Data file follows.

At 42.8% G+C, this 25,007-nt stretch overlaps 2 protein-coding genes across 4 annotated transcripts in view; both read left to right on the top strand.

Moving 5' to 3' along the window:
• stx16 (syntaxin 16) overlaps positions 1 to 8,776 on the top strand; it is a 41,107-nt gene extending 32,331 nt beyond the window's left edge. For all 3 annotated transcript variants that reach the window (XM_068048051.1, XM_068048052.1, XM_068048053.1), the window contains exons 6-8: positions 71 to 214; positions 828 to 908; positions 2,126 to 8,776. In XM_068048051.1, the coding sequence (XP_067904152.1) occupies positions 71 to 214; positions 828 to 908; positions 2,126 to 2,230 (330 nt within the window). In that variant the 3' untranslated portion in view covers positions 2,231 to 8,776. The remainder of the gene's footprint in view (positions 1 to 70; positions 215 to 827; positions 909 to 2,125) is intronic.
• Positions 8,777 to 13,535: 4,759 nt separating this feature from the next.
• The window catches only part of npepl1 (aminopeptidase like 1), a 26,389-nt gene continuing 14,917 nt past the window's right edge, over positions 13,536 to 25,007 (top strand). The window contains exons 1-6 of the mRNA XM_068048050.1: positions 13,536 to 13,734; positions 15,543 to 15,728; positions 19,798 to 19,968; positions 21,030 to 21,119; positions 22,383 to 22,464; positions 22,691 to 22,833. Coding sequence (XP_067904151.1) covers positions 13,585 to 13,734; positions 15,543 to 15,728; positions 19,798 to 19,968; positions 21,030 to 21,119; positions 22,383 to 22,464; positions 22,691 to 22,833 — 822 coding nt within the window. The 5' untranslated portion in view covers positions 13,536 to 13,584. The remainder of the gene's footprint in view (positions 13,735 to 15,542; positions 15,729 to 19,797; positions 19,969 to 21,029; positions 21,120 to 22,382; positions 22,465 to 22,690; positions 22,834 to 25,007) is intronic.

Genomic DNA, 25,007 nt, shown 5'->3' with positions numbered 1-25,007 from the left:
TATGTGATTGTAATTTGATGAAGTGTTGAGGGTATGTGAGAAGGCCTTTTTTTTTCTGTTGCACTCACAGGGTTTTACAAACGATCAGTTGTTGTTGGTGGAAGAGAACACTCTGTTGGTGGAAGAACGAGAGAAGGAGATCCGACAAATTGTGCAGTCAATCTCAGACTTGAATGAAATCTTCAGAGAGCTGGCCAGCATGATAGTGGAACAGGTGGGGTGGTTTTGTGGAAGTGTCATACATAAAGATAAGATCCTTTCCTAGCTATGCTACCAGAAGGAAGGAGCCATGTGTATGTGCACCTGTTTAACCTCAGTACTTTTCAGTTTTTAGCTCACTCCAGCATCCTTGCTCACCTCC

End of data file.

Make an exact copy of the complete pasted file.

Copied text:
At 42.8% G+C, this 25,007-nt stretch overlaps 2 protein-coding genes across 4 annotated transcripts in view; both read left to right on the top strand.

Moving 5' to 3' along the window:
• stx16 (syntaxin 16) overlaps positions 1 to 8,776 on the top strand; it is a 41,107-nt gene extending 32,331 nt beyond the window's left edge. For all 3 annotated transcript variants that reach the window (XM_068048051.1, XM_068048052.1, XM_068048053.1), the window contains exons 6-8: positions 71 to 214; positions 828 to 908; positions 2,126 to 8,776. In XM_068048051.1, the coding sequence (XP_067904152.1) occupies positions 71 to 214; positions 828 to 908; positions 2,126 to 2,230 (330 nt within the window). In that variant the 3' untranslated portion in view covers positions 2,231 to 8,776. The remainder of the gene's footprint in view (positions 1 to 70; positions 215 to 827; positions 909 to 2,125) is intronic.
• Positions 8,777 to 13,535: 4,759 nt separating this feature from the next.
• The window catches only part of npepl1 (aminopeptidase like 1), a 26,389-nt gene continuing 14,917 nt past the window's right edge, over positions 13,536 to 25,007 (top strand). The window contains exons 1-6 of the mRNA XM_068048050.1: positions 13,536 to 13,734; positions 15,543 to 15,728; positions 19,798 to 19,968; positions 21,030 to 21,119; positions 22,383 to 22,464; positions 22,691 to 22,833. Coding sequence (XP_067904151.1) covers positions 13,585 to 13,734; positions 15,543 to 15,728; positions 19,798 to 19,968; positions 21,030 to 21,119; positions 22,383 to 22,464; positions 22,691 to 22,833 — 822 coding nt within the window. The 5' untranslated portion in view covers positions 13,536 to 13,584. The remainder of the gene's footprint in view (positions 13,735 to 15,542; positions 15,729 to 19,797; positions 19,969 to 21,029; positions 21,120 to 22,382; positions 22,465 to 22,690; positions 22,834 to 25,007) is intronic.

Genomic DNA, 25,007 nt, shown 5'->3' with positions numbered 1-25,007 from the left:
TATGTGATTGTAATTTGATGAAGTGTTGAGGGTATGTGAGAAGGCCTTTTTTTTTCTGTTGCACTCACAGGGTTTTACAAACGATCAGTTGTTGTTGGTGGAAGAGAACACTCTGTTGGTGGAAGAACGAGAGAAGGAGATCCGACAAATTGTGCAGTCAATCTCAGACTTGAATGAAATCTTCAGAGAGCTGGCCAGCATGATAGTGGAACAGGTGGGGTGGTTTTGTGGAAGTGTCATACATAAAGATAAGATCCTTTCCTAGCTATGCTACCAGAAGGAAGGAGCCATGTGTATGTGCACCTGTTTAACCTCAGTACTTTTCAGTTTTTAGCTCACTCCAGCATCCTTGCTCACCTCC